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Giant map brings ‘geoliteracy’ to life

Rowan County Early College students had the unique opportunity to sit, stand and walk on a giant map of Europe on Friday.
Educators are focusing on literacy, and “being able to read a map is geoliteracy,” said Theresa Pierce, a world history teacher at the school.
Pierce is a member of the North Carolina Geographic Alliance and was able to secure the map for a few days while it was on the way to Washington, D.C., from the N.C. Social Studies conference in Greensboro.
The 26-by-26-foot map covered the floor space of an entire classroom, giving students the opportunity to move around as they located countries, cities, transportation stations and landforms.
The map at the early college was one of six different giant traveling maps owned by National Geographic. The other maps show Africa, Asia, Europe, North America, South America and the Pacific Ocean and can be rented, along with supplemental, interactive educational materials.
“It was cool. It was really big,” said 10th-grader Marco Mercado, adding that he had a fairly good understanding but that the interactive map allowed him to “see where they really were.”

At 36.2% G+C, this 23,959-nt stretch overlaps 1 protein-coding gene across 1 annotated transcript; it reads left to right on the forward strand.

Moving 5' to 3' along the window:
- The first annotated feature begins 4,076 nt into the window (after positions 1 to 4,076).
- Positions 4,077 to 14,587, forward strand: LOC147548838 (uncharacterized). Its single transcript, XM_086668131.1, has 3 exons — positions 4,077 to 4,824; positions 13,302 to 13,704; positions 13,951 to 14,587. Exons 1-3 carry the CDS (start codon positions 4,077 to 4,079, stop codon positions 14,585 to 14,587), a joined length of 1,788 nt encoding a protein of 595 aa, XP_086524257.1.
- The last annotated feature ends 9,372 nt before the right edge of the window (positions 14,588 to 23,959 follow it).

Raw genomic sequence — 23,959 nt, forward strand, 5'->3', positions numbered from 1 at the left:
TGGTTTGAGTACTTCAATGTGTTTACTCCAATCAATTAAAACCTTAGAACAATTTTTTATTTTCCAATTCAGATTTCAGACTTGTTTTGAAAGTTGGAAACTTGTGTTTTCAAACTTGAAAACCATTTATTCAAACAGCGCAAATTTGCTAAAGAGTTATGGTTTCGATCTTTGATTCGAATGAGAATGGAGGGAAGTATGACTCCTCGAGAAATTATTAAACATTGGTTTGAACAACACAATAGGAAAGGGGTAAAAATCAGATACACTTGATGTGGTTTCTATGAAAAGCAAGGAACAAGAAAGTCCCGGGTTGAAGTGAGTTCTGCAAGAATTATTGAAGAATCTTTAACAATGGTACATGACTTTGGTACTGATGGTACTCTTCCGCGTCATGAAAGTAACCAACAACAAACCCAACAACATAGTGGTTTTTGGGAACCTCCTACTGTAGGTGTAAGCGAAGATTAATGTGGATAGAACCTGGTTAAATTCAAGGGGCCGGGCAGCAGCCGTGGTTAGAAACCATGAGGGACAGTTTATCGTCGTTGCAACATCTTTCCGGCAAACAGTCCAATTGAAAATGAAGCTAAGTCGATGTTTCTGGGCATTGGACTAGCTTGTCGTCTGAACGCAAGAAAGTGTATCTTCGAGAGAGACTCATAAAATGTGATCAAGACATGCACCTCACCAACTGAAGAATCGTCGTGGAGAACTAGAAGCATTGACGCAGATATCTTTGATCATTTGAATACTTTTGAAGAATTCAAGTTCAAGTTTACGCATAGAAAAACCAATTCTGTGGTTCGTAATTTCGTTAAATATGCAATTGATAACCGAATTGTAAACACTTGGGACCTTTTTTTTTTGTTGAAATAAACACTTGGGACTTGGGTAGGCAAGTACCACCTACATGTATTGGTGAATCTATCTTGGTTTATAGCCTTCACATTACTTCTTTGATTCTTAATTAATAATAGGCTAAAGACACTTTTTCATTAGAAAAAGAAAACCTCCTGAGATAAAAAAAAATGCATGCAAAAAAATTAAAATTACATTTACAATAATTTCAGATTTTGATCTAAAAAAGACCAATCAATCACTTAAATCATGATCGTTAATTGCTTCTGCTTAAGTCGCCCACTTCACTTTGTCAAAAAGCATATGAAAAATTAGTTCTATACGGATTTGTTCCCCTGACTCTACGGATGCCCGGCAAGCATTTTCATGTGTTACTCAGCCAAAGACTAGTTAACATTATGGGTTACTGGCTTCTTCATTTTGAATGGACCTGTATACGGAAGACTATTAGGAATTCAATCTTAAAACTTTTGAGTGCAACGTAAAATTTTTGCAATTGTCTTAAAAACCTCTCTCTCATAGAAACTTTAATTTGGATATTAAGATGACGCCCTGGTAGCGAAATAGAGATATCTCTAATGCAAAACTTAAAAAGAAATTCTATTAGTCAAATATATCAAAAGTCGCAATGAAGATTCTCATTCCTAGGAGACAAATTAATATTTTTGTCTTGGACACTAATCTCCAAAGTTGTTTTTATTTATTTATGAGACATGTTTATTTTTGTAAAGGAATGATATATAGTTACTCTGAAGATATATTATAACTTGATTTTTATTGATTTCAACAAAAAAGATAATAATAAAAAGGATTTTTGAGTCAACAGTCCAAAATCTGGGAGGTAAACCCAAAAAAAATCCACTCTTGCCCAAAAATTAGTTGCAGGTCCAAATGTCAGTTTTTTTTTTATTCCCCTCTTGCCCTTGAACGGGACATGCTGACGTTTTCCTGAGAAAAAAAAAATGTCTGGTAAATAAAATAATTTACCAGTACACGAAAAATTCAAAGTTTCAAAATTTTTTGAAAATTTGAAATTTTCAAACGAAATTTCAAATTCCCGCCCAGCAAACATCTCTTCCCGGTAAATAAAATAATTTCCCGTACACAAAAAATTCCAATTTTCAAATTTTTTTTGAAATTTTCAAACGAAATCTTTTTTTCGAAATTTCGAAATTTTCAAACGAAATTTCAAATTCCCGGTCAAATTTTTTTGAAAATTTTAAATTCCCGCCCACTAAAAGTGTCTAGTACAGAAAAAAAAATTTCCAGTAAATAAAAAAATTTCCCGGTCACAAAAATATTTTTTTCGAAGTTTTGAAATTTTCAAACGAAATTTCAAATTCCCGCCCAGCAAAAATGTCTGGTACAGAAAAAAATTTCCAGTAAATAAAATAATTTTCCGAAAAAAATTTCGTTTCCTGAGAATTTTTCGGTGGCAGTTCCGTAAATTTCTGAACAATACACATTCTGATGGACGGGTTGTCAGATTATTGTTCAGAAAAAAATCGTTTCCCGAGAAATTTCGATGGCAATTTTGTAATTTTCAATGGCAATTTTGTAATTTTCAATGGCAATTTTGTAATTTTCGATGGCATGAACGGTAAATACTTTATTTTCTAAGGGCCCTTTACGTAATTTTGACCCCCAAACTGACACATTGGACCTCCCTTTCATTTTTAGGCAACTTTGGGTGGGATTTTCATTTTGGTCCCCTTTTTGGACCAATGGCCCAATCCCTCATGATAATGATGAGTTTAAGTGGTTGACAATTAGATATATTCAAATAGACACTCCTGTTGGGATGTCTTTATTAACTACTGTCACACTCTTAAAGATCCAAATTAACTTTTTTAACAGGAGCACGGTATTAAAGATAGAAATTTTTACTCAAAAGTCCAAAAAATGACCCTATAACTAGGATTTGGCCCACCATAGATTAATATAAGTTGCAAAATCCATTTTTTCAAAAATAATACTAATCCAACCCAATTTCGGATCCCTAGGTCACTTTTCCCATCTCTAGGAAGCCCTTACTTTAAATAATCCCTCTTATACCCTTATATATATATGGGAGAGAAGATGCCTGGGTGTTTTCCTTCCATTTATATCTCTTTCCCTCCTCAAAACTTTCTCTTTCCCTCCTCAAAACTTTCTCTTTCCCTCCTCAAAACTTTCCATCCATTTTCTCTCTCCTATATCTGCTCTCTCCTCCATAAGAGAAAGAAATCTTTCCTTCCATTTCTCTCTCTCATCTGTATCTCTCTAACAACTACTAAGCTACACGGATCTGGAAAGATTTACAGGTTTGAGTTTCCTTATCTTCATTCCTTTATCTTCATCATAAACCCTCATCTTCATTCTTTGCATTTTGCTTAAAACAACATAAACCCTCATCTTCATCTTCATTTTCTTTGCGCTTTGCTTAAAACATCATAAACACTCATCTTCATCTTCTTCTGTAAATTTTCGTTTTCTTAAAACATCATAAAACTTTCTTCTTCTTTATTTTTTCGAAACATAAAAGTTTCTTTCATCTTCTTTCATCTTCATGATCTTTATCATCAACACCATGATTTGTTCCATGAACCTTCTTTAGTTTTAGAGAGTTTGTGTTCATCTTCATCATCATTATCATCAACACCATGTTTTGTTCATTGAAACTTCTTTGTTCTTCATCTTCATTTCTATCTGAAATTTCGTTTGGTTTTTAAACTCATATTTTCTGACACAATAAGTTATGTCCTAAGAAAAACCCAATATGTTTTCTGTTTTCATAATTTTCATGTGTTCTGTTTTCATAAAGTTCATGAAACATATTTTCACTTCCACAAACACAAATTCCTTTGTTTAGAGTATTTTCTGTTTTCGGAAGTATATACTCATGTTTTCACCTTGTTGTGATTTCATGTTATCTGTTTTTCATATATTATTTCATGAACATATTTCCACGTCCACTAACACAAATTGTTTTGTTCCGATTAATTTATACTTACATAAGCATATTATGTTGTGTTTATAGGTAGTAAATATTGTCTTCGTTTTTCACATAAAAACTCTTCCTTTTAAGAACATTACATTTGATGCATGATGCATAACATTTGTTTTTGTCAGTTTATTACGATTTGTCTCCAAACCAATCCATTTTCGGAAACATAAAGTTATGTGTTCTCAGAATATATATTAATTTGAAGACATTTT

Students practiced using latitude and longitude to locate places. They were given coordinates and used chains to trace the lines to their assigned destination.
They also learned about map symbols and how to use a compass rose. Students made human compass roses and located peninsulas, swamps and other landforms on the map.
Pierce added her own materials as well. She passed out postcards she has collected throughout the years and asked her students to locate the countries the letters were sent from. She also had them locate where different currencies and souvenirs came from.
During one activity, students researched different foods and found their origins, as well as traced how they changed as they moved to different parts of Europe.
The map is a “memorable way to make it real for the kids,” Pierce said.
In another activity, Pierce had students find the countries where different books or stories came from.
Mercado said he learned that “a lot of literature does originate from there.”
He was surprised at the amount of well-known books that came out of the smaller European countries.
He said he enjoyed tracing stories and items back to where they came from.
Pierce even encouraged her students to take selfies, a self-portrait taken on a cell phone, as a way to interact with the map.
She said that each activity reinforced geoliteracy skills.
She also wanted to help students look outside the United states and see how things are different in Europe.
At one point, she pointed out many of the railways throughout Europe and explained how Europeans rely on railways for long distance transportation.

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